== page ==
i attribute my own personal interest to this shift — nishi got me more curious, then majordomo fully piqued my interest, and kawi brought it all home, making momofuku personal. 

i’ve resisted writing this book, working on this book proposal for much of 2020, but, as this pandemic has also made very clear, this restaurant group means so much to me, and i’m terrified of the changes this pandemic will continue to force upon it. nishi and CCDC have already closed permanently. ssäm bar is moving, taking over the bar wayo space. the would-have-been bbq restaurant will no longer be. as i bite down fury at how our governments are continuing (still!) to fail independent restaurants, i’m terrified this book of mine could be a eulogy that remembers something i love, but then i snap back against that because the people at momofuku are working hard to keep going, to survive this difficult time, and all i can do is what i can with my limited means — order takeaway as often as possible, buy more chili crunch and soy sauce, and write this love letter because, as i have been learning over this pandemic and through the writing of this substack, momofuku has, over the years, given me a lens through which to see the world and, in connection, myself within it.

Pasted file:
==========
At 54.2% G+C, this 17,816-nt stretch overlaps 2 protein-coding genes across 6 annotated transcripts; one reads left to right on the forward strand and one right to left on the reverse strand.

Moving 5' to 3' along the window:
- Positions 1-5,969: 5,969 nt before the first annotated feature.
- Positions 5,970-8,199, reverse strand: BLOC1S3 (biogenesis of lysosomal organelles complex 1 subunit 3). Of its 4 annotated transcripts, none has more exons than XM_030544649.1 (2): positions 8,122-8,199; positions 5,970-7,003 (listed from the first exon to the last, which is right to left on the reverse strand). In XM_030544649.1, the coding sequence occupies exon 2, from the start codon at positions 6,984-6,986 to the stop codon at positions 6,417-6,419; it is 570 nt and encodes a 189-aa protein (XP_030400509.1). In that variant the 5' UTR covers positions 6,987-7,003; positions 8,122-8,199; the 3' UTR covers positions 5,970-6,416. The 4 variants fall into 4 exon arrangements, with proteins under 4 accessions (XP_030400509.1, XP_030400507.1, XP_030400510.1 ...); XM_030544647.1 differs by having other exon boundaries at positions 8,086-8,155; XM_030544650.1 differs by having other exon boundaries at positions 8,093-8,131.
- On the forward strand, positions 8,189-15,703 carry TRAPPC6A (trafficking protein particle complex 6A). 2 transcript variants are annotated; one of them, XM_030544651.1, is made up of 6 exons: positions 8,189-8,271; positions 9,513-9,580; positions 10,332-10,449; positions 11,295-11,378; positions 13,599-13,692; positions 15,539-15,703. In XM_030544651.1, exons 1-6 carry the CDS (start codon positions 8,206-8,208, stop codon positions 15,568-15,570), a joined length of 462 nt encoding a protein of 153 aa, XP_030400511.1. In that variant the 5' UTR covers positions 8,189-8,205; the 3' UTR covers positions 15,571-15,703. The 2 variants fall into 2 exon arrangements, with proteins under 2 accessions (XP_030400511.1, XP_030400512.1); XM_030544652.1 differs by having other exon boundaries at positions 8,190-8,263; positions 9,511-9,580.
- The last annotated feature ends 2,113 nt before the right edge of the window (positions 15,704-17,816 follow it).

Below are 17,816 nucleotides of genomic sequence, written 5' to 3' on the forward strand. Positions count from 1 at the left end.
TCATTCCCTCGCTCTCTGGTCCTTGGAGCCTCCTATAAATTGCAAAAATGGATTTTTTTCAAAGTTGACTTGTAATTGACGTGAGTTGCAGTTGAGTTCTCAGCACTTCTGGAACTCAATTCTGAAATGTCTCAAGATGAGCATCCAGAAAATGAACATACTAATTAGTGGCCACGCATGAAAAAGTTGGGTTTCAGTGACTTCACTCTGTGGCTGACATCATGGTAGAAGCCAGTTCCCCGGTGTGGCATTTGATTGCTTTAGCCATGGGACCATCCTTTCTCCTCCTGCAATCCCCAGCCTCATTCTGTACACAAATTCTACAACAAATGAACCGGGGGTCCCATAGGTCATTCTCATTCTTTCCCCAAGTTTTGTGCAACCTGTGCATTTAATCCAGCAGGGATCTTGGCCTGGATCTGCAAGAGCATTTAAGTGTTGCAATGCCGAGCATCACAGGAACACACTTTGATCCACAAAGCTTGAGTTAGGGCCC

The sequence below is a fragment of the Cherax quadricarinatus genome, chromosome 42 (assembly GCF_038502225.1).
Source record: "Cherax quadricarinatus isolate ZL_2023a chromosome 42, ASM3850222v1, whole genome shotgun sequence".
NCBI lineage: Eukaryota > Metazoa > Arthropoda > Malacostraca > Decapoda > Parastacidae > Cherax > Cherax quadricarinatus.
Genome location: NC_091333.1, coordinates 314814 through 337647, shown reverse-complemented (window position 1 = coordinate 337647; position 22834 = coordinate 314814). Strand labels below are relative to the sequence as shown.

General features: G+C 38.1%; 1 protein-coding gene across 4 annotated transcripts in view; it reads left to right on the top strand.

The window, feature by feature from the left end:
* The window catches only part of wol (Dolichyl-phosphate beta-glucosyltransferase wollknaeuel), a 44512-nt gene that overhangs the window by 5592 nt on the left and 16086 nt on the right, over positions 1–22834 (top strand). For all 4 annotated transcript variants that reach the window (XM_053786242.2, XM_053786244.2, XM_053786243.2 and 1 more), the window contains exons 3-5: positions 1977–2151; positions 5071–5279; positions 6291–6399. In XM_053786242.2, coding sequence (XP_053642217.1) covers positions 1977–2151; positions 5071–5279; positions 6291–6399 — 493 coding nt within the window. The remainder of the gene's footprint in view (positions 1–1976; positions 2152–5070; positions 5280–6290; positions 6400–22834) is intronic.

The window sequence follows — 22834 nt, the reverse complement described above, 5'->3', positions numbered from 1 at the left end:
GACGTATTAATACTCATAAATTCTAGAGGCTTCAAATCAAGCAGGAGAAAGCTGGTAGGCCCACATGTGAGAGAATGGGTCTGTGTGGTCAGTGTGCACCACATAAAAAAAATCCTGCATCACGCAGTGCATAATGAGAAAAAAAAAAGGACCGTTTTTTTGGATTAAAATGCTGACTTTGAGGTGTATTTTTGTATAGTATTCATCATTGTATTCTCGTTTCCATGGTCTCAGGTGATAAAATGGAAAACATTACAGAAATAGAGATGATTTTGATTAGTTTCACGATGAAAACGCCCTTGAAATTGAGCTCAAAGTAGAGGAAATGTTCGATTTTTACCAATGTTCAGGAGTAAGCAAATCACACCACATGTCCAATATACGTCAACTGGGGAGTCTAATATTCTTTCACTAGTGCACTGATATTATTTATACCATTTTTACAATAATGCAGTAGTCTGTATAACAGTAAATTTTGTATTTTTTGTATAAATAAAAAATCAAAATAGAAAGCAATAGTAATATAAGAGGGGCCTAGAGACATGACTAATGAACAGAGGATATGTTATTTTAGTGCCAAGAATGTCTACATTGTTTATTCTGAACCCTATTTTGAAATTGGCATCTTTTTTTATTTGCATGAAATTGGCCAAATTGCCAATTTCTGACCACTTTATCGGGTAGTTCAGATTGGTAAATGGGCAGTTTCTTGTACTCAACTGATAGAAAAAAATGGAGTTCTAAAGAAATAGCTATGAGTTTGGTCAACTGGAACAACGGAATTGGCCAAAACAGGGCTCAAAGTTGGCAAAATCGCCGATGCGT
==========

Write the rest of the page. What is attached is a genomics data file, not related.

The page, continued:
as helen rosner wrote so poignantly in a recent instagram caption, “i think a lot about what it means to fall in love with a restaurant, and over many years of thinking about this i’ve decided that it really means falling in love with yourself — a version of yourself, one that the restaurant helps you to inhabit, or try on, or emphasize.”


it’s strange to be at the end of the year. what a strange year we’ve survived.

but here we are — it’s been a year of this substack, and i’ve gotten more personal in this space than i thought i would, but that shouldn’t have surprised me. i still have no plans to monetize. i’m grateful for every single one of you who is here, who opens these long missives when they arrive in your inbox, who takes the time to read and like and reply, even if my inability to respond to emails, comments, DMs extends here, too. i read all your emails. i’m sorry i’m incapable of replying in a timely manner, which means i never reply at all. i wish we could get coffee or share a meal or something that is face-to-face and physical.

i wish i could share momofuku with you in a way that is more than words and photos in a substack, but i can’t. maybe one day it will be possible with some of you. maybe you will find yourself in a city with a momofuku restaurant and find your own way in. maybe momofuku means nothing to you at all. whatever the case, whatever the future holds, thank you for being here.

this is a free substack, and it will remain so for the near future. these substacks do, however, take a tremendous amount of time to plan, write, and edit (and re-write), so, if you like what you’ve read and would maybe like to contribute a cup of coffee, here are my ko-fi and venmo!